On the other hand, the defense of appellant that he could not copulate inasmuch as he is no longer capable of erection is not only self-serving but utterly unbelievable. Despite the seriousness of the charge against him, and the opportunities available to him to secure confirmation of his alleged condition, he failed to even attempt to substantiate his claim, either medically, by way of another medical examination by, say, a specialist, or else by the testimonies of his ex-mistresses, (he testified to having had at least two former mistresses, the victim’s aunt and one Virgie Casupang). Such inaction leads one to suspect that any attempt on his part to substantiate his claim would have ended in failure instead.

    Appellant contends that the judge was biased against him when he allowed the marking as exhibit of the certification containing the excerpt from the police blotter, showing that appellant admitted having placed the kissmark on the victim’s neck, despite objection that it was made without assistance of counsel.

    It must be stressed that the contested entry in the police blotter involves only the kissmark. It has not been given probative value in the rape itself. In fact, the judge admitted that its entry in the police blotter as Exhibit "C" was made only for the purpose of establishing the fact that such incident was entered in the police blotter. 24 Appellant’s conviction did not depend on this piece of evidence but on the testimony of the victim herself and other corroborative evidence. A close scrutiny of the decision indicates that the said certification did not figure at all in the evaluation of the guilt or innocence of the accused.

    We should mention here that the prosecution could have lessened its burden by alleging in the Information the commission of the crime of statutory rape, under paragraph 3 of Art. 335, Revised Penal Code, 25 instead of rape through the use of force and intimidation under paragraph 1, since it cannot be disputed that the victim was below the age of twelve at the time the rape was committed. Nevertheless, the prosecution did establish appellant’s use of threats and acts of intimidation (i.e., holding the knife on the victim while consummating the sexual assault), which appellant failed to rebut. Yet, even if statutory rape had been alleged, the effort to prove force or intimidation would not be wasted as we can look upon such threats as explaining the victim’s apprehensions and helplessness, and her general state of mind during and after the incident.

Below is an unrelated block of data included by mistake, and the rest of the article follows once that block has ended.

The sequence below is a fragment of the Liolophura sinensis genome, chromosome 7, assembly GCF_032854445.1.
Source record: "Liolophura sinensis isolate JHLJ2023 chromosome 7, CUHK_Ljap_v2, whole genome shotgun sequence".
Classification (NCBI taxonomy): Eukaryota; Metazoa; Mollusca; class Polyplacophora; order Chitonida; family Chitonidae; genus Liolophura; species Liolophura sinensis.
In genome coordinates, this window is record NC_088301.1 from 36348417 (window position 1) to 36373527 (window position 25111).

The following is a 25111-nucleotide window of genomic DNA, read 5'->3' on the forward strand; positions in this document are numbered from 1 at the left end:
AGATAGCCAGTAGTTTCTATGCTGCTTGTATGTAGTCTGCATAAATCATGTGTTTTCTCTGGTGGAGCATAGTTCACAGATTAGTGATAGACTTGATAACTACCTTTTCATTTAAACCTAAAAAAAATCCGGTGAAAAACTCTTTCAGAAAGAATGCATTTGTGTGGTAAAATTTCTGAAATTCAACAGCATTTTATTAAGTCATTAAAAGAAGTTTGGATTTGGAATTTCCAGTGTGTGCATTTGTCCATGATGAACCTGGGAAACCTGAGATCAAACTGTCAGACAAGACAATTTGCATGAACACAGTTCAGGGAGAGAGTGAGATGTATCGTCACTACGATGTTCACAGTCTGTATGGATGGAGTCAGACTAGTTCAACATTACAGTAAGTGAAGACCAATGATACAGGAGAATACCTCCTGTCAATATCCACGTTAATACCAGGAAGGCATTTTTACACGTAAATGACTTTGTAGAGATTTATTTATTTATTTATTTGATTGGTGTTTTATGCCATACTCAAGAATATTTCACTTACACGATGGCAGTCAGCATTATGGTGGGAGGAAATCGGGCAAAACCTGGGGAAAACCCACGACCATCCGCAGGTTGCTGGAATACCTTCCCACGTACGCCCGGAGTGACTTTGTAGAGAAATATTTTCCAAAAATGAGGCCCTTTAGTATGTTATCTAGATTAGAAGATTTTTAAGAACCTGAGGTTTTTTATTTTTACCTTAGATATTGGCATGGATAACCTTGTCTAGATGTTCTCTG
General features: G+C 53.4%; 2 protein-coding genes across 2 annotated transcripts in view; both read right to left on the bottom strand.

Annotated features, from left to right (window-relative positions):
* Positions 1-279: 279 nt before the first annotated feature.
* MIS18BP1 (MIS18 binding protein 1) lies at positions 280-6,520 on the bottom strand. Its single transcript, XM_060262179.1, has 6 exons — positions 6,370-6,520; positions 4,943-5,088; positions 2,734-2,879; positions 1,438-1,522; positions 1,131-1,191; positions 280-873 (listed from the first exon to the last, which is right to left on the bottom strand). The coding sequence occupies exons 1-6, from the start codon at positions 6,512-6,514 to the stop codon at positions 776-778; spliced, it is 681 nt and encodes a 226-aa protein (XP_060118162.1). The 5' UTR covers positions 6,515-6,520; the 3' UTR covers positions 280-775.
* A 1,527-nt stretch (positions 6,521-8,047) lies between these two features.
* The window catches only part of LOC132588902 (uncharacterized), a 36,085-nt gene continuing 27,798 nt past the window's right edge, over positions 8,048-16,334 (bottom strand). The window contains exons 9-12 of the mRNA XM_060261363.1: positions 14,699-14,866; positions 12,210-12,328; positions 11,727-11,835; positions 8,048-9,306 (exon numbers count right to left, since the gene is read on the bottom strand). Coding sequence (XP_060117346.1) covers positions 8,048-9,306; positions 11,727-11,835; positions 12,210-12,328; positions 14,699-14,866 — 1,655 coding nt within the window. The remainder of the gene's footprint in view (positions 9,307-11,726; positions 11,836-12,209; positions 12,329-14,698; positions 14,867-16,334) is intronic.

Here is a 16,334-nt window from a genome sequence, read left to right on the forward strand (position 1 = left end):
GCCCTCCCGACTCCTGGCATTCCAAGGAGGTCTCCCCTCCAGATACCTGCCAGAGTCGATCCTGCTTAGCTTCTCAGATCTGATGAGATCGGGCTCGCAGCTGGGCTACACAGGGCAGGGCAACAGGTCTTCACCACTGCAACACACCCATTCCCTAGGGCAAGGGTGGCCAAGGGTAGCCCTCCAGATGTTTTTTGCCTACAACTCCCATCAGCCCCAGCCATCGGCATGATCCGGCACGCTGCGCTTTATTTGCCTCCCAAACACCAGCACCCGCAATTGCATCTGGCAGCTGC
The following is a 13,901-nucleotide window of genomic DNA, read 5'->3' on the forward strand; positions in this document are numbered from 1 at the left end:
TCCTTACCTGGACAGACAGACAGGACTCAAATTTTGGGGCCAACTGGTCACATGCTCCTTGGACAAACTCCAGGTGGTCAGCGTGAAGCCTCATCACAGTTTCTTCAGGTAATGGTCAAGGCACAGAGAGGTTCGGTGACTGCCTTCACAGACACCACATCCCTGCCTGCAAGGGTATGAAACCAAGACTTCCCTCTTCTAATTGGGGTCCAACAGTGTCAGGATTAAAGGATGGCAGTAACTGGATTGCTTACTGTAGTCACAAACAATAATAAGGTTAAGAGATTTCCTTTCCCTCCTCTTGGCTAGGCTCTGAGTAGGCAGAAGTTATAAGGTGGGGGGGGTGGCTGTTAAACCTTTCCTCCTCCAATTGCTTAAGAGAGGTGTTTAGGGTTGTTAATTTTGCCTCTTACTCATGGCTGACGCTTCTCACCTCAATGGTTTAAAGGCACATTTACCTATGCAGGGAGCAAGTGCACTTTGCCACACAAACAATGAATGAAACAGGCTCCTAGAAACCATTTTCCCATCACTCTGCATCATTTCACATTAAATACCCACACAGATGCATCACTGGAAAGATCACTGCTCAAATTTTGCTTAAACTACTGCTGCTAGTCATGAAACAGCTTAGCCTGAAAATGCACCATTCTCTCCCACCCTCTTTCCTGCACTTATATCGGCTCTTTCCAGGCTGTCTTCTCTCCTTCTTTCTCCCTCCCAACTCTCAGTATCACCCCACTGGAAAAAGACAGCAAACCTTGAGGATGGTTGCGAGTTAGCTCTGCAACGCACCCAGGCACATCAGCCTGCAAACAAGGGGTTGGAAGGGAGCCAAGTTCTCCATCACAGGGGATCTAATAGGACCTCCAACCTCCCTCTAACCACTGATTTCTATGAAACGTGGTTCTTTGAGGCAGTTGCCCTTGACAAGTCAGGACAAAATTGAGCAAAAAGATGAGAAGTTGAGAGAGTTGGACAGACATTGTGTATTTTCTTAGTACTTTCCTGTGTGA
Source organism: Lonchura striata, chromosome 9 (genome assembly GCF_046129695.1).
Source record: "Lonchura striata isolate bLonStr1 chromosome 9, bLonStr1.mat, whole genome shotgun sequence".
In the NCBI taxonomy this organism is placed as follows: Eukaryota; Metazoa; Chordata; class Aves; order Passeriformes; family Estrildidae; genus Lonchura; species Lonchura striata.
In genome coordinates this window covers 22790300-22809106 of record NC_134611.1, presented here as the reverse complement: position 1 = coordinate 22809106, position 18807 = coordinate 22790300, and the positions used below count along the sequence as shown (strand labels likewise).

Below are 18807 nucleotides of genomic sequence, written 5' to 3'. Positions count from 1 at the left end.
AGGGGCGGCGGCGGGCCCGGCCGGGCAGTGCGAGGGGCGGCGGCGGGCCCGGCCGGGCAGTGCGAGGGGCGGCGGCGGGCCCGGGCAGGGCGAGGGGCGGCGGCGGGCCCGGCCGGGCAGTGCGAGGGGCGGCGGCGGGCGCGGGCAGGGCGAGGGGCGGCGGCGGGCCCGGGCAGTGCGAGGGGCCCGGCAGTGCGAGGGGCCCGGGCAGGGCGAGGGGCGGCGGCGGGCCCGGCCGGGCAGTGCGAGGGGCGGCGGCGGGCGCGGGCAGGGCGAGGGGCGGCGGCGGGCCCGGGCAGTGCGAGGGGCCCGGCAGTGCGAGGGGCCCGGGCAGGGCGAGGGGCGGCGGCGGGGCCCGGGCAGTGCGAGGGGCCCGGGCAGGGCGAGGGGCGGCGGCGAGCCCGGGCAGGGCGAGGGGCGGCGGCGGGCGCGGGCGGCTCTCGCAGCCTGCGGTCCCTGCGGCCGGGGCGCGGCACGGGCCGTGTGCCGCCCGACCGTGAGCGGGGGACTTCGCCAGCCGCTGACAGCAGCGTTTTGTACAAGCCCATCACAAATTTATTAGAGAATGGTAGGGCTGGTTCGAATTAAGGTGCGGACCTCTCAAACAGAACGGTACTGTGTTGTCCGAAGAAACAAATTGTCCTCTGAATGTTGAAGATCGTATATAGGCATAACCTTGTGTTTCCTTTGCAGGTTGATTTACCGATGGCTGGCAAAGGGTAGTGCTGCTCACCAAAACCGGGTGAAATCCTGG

WHEREFORE, the herein questioned Decision of the trial court finding accused-appellant Alejandro Gabris y Gambon guilty beyond reasonable doubt of the crime of rape committed against Analyn Calosor, and imposing upon him the penalty of reclusion perpetua, as well as ordering him to indemnify the offended party in the sum of fifty thousand pesos, is hereby AFFIRMED in toto.

    SO ORDERED.

    Narvasa, C.J., Davide, Jr., Melo and Francisco, JJ., concur.

    Endnotes:



    1. Judge Crispin C. Laron, presiding.

    2. Rollo, pp. 9-14.

    3. TSN, Sept. 17, 1993, pp. 3-11.

    4. Id., pp. 12-15.

    5. Id., pp. 16-17.

    6. Exh. "A" — Medical Certificate; also, TSN, Sept. 24, 1993, pp. 4-7.

    7. TSN, November 5, 1993, pp. 4-6.

    8. Id., pp. 6, 8.

    9. Id., pp. 6-8.

    10. Id., pp. 9-10.

    11. Id., p. 15.

    12. Appellant’s brief, p. 1; rollo, p. 28.

    13. People v. Casinillo, 213 SCRA 777, 788-789 (September 11, 1992); People vs, Matrimonio, 215 SCRA 613, 627 (November 13, 1992); People v. Lucas, 232 SCRA 537, 546 (May 25, 1994).

    14. People v. Jaca, 229 SCRA 332 (January 18, 1994).

    15. People v. Vallena, 244 SCRA 685, 691 (June 1, 1995).

    16. People v. Vallena, supra; also People v. Jaca, supra.

    17. People v. Tismo, 204 SCRA 535, 552 (December 4, 1991). see also People v. Uycoque, 246 SCRA 769, 779 (July 31, 1995).

    18. Decision, p. 4; rollo, p. 12.

    19. People v. Simon, 209 SCRA 148, 159 (May 21, 1992); People v. Rostata, 218 SCRA 657, 673-674 (February 9, 1993); and People v. Alib, 222 SCRA 517, 527-528 (May 24, 1993).

    20. People v. Segwaben, 194 SCRA 239, 247 (February 19, 1991).

    21. People v. Ibay, supra, citing People v. Olivar, 215 SCRA 759, 764-765 (November 13, 1992).

    22. People v. Morre, 217 SCRA 219 (January 18, 1993).

    23. 229 SCRA 543, 547-548 (January 27, 1994).

    24. See TSN, Oct. 12, 1993, p. 6.

    25. "Art. 335. When and how rape is committed. — Rape is committed by having carnal knowledge of a woman under any of the following circumstances:chanrob1es virtual 1aw library

    1. By using force or intimidation;

    2. When the woman is deprived of reason or otherwise unconscious; and

    3. When the woman is under twelve years of age, even though neither of the circumstances mentioned in the two next preceding paragraphs shall be present.

    The crime of rape shall be punished by reclusion perpetua.

    Whenever the crime or rape is committed with the use of a deadly weapon or by two or more persons, the penalty shall be reclusion perpetua to death.

    x       x       x"

    G.R. No. 116221   July 11, 1996 - PEOPLE OF THE PHIL. v. ALEJANDRO G. GABRIS